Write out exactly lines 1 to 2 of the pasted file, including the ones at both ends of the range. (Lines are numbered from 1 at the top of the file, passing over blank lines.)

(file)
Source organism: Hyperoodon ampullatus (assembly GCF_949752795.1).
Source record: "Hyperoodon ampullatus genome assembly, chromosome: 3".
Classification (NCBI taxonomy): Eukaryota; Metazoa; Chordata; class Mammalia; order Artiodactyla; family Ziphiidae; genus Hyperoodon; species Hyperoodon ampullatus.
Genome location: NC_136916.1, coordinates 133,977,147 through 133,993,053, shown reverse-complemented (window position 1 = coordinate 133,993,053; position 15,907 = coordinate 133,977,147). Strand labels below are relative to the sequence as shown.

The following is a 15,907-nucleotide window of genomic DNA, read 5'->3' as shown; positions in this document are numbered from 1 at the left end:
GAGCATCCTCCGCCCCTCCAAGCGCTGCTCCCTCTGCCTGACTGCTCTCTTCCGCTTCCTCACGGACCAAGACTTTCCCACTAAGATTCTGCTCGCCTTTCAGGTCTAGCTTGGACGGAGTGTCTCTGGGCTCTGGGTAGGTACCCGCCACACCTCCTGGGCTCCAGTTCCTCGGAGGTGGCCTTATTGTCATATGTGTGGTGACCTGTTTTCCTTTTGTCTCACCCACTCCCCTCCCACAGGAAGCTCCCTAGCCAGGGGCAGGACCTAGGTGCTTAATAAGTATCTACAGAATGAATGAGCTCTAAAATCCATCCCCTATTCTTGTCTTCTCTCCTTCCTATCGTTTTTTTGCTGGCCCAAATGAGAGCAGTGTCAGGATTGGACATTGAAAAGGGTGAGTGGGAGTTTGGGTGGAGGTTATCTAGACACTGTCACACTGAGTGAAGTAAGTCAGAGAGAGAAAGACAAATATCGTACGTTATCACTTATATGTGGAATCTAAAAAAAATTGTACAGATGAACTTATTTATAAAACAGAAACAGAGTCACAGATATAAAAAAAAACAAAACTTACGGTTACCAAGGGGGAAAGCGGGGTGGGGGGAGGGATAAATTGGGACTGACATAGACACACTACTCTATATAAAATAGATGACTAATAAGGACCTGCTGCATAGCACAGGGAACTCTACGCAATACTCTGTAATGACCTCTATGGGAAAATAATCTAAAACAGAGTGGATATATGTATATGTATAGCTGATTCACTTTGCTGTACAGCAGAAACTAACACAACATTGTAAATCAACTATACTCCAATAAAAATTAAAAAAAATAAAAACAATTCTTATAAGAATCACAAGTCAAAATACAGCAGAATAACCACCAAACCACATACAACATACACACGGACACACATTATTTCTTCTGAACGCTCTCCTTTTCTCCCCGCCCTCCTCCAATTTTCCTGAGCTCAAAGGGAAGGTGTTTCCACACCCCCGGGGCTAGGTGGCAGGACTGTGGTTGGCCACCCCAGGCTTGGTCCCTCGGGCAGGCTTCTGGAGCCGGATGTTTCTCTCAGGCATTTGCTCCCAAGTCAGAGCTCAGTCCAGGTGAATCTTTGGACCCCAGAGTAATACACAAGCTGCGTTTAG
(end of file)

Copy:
Source organism: Hyperoodon ampullatus (assembly GCF_949752795.1).
Source record: "Hyperoodon ampullatus genome assembly, chromosome: 3".